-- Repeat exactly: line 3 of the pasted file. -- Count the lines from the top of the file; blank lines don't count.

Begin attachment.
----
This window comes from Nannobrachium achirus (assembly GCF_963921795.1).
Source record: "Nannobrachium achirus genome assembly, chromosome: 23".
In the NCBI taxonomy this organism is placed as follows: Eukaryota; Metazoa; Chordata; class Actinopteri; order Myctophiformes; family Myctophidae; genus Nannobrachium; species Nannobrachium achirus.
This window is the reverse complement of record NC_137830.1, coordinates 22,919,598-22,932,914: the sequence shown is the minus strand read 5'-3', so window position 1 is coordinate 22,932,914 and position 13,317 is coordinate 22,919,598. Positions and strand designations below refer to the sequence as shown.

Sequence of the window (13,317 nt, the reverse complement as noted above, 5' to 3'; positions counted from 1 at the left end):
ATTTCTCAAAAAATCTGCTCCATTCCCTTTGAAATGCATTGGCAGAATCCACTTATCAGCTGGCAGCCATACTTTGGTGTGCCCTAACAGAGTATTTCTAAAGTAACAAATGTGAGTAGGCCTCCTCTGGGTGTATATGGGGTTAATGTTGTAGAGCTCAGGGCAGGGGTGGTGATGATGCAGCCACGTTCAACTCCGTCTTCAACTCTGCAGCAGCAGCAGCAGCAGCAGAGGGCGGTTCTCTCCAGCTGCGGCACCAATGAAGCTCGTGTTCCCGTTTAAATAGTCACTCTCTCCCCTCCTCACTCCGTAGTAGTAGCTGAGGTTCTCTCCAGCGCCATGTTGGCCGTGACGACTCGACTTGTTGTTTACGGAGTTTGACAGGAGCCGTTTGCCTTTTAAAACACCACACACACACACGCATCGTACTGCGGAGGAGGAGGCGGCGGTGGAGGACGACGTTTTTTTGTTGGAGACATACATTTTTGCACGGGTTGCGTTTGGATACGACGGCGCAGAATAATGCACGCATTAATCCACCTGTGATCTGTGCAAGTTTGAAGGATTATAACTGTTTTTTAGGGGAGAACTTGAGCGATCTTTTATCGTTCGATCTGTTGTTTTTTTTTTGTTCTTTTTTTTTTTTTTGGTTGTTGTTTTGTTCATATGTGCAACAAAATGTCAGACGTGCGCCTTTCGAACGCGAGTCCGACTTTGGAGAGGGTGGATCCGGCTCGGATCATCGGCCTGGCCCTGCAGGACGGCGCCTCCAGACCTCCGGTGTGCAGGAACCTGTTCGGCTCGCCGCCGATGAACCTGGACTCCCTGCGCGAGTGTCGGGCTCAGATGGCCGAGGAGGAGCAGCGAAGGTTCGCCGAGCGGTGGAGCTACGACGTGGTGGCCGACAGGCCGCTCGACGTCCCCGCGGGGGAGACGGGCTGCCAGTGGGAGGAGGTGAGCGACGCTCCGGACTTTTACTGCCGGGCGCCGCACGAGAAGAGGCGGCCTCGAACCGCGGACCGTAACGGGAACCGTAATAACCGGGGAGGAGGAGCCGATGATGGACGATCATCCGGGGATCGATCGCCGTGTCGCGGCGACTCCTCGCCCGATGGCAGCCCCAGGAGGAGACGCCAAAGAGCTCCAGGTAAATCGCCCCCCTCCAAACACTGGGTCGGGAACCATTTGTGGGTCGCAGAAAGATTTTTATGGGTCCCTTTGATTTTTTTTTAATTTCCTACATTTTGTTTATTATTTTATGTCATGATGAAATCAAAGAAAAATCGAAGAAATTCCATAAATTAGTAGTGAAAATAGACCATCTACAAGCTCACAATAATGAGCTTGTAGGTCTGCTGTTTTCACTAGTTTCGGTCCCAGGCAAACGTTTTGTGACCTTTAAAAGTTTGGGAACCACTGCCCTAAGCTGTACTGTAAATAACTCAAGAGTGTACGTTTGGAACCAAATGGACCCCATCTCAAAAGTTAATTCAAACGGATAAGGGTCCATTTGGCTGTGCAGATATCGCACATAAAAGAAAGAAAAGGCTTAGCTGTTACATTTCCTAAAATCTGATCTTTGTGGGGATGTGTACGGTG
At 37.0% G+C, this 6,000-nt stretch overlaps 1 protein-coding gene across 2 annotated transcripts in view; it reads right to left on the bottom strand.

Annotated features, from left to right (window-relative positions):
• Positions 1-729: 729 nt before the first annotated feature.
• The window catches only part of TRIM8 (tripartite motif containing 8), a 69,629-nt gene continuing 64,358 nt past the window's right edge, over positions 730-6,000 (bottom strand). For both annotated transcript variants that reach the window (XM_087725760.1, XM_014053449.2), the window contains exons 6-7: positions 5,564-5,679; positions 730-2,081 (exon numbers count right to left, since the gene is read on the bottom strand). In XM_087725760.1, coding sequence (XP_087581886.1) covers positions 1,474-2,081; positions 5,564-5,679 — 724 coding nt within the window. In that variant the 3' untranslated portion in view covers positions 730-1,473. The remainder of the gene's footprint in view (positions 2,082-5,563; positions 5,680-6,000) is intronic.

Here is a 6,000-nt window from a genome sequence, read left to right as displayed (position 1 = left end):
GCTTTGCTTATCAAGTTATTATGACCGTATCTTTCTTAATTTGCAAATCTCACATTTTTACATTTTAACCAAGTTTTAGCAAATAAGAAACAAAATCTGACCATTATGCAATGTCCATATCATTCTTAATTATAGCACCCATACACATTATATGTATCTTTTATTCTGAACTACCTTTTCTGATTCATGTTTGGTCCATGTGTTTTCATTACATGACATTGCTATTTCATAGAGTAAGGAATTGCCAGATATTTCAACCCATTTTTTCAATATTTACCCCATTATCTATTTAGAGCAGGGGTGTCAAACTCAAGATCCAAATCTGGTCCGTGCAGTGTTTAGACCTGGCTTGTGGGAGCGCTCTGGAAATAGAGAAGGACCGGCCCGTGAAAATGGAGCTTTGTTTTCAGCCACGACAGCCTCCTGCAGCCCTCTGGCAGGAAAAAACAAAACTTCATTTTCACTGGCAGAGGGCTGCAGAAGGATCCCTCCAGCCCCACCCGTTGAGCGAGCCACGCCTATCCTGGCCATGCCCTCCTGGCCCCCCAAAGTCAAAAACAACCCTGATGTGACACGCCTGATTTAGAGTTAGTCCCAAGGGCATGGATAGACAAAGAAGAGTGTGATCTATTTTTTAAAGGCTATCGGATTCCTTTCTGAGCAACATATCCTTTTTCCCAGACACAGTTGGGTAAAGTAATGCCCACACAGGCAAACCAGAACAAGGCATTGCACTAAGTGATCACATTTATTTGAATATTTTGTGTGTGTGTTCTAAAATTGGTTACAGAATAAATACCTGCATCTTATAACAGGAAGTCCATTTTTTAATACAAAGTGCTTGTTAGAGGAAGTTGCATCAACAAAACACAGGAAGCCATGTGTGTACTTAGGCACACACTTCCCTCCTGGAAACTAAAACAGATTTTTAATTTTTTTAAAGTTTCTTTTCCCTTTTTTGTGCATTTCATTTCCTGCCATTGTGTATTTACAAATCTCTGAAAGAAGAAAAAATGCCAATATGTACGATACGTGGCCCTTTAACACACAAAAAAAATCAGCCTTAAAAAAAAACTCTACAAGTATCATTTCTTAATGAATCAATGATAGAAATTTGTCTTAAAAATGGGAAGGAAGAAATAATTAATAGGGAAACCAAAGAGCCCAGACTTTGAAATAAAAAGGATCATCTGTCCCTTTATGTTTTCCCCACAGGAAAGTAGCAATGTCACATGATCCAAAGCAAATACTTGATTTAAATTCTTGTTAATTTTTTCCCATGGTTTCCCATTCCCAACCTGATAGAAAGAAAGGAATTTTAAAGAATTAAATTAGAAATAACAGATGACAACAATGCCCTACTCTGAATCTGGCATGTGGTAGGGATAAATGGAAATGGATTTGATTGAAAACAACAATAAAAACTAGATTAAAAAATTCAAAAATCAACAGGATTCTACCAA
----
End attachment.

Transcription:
In the NCBI taxonomy this organism is placed as follows: Eukaryota; Metazoa; Chordata; class Actinopteri; order Myctophiformes; family Myctophidae; genus Nannobrachium; species Nannobrachium achirus.